Who Owns Hudson?

Oracle Assert Right to Hudson Trademark

Jessica Thornsby

Oracle are pulling out the trademark trump card, as they stop Hudson migrating to GitHub.

Oracle have controversially tried to prevent the Hudson
community from moving the project to GitHub. Oracle are asserting
that they own the Hudson trademark, and therefore Hudson will
remain on the Java.net infrastructure.

The Hudson saga started last month, when Oracle engineer
Windston Prakash was listed as co-owner of the Java.net project “as
a sign of good faith from the community towards Oracle.” Following
this, core contributor Andrew Bayer suggested moving the mailing
lists off Java.net, citing its reliability issues and planned
series of downtimes and migrations over the coming weeks. Google
Groups was selected as the most reasonable solution. However,
unbeknown to the Hudson developers, the Hudson project was listed
in the same migration bucket as GlassFish. All emails notifying the
users, developers and users either never arrived, due to the sender
not being subscribed to the lists, or were missed by the project
owners. By the time the community realised they are being migrated,
the project was already locked down. Developers reacted by pushing
through with the plan to migrate the mailing list to Google Groups,
and Kohsuke proposed moving Hudson to GitHub, on the new developers
mailing list. According to a Hudson Labs post, no objections were raised, and so
the final deadline for raising any major objections was set for
30/11/2010, after which the migration to GitHub would go ahead.

That’s when Oracle stepped in. The day before the planned
switch-over, Ted Farrell, Oracle Senior VP of Tools and Middleware,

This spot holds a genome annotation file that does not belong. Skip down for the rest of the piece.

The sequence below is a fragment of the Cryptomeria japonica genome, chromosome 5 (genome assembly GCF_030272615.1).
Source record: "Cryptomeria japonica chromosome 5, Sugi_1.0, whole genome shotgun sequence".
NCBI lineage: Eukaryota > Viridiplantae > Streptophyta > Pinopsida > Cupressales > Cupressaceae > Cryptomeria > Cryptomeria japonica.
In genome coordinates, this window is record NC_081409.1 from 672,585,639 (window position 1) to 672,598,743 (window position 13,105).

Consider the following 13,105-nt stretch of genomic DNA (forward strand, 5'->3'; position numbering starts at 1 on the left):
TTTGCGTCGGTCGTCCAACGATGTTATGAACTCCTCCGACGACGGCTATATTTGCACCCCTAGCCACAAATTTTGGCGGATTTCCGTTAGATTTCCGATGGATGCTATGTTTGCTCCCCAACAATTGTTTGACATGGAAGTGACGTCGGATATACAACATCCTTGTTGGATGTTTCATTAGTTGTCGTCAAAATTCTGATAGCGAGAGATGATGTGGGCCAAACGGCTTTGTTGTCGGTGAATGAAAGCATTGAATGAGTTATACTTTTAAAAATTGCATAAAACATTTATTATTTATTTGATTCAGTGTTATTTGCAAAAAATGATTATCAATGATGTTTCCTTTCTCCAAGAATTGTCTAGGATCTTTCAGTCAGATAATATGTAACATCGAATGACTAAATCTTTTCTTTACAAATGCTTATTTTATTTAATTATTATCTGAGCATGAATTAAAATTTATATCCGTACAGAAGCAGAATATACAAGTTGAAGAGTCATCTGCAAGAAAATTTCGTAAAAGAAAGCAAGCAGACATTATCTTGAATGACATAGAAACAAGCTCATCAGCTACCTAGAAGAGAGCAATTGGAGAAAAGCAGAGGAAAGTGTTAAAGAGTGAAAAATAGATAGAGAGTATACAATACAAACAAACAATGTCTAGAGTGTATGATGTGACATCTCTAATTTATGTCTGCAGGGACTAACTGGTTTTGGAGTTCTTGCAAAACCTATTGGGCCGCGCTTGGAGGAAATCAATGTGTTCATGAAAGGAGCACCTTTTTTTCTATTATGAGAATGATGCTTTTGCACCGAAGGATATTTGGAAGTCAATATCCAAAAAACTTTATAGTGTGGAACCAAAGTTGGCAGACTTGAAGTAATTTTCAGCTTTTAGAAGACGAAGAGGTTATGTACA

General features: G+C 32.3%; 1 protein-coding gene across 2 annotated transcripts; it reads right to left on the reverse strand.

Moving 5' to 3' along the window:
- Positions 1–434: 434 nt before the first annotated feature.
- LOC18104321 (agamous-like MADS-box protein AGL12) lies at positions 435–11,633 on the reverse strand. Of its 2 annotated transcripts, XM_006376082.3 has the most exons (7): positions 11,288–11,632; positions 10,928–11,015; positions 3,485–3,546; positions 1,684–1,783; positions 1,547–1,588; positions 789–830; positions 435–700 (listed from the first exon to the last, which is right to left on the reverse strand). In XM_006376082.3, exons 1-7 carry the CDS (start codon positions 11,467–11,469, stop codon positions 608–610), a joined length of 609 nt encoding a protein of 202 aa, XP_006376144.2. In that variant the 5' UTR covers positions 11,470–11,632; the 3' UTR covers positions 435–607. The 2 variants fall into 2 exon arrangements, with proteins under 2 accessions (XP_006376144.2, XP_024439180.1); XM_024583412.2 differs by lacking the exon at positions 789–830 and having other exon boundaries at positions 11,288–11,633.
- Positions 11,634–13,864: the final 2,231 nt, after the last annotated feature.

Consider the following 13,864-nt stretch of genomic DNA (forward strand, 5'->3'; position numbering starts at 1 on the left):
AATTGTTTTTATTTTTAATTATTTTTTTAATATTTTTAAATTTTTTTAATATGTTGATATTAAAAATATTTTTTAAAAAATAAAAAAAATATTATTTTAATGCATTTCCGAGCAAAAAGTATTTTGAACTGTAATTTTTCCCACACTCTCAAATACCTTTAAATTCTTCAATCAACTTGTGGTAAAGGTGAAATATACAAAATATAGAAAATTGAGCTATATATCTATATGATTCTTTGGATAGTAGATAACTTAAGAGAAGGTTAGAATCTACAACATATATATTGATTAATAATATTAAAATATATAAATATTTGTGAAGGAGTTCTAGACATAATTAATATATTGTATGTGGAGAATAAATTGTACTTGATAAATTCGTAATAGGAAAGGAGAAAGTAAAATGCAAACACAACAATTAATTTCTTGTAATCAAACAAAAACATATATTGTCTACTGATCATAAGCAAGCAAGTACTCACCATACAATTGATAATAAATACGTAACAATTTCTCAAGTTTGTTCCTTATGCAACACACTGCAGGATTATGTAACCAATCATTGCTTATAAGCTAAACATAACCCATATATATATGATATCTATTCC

sent a message to the users list stating that Hudson
would be sticking with Java.net. Since Oracle own the Hudson
trademark, even if the community forked the project and set it up
on a new infrastructure, they could not use the ‘Hudson’ name.
Understandably, the community didn’t welcome the news. “Are you
saying that, as the holders of the Hudson ‘name’, you are
prohibiting the developer community from choosing (for ourselves)
to migrate the infrastructure (bug tracking / wiki)? The
repositories?” asked contributor Nigel Magnay. Farrell replied by
re-asserting Oracle’s claim to Hudson: “what I am saying is that I
believe the final decision of what to do w.r.t. infrastructure
belongs to Oracle and that decision should be made according to the
will of the community as it makes sense.”

Oracle are claiming they have a plan for encouraging more users
to contribute to Hudson as, currently, many potential contributors
“don’t feel like they can be heard….We will be announcing some
changes in the upcoming weeks that we believe will foster that.”
What this has to do with infrastructure, remains unclear, and the
news has caused outrage in a community already mistrustful of
Oracle. “More or less Hudson has been a perfect example of OSS
where both project and community have had mutual relationship. Why
would anyone want to impose a trademark on it?” asked committer Prabhat Jha.

Since the news broke, Kohsuke, CloudBees CEO Sacha Labourey and
Andrew Bayer have been on a conference call with Winston Prakash, Oracle
manager Denis Tyrell and Ted Farrell. After the meeting, Andrew
Bayer appears hopeful that this matter can be settled, writing that
“I feel real progress was made towards a framework that provides
what the Hudson community needs while also preventing the sort of
conflicts we’ve seen the last week or two.” Another conference call
is scheduled for this week, with Bayer hoping they can “reach
agreement on the contentious issues by the end of the week.”

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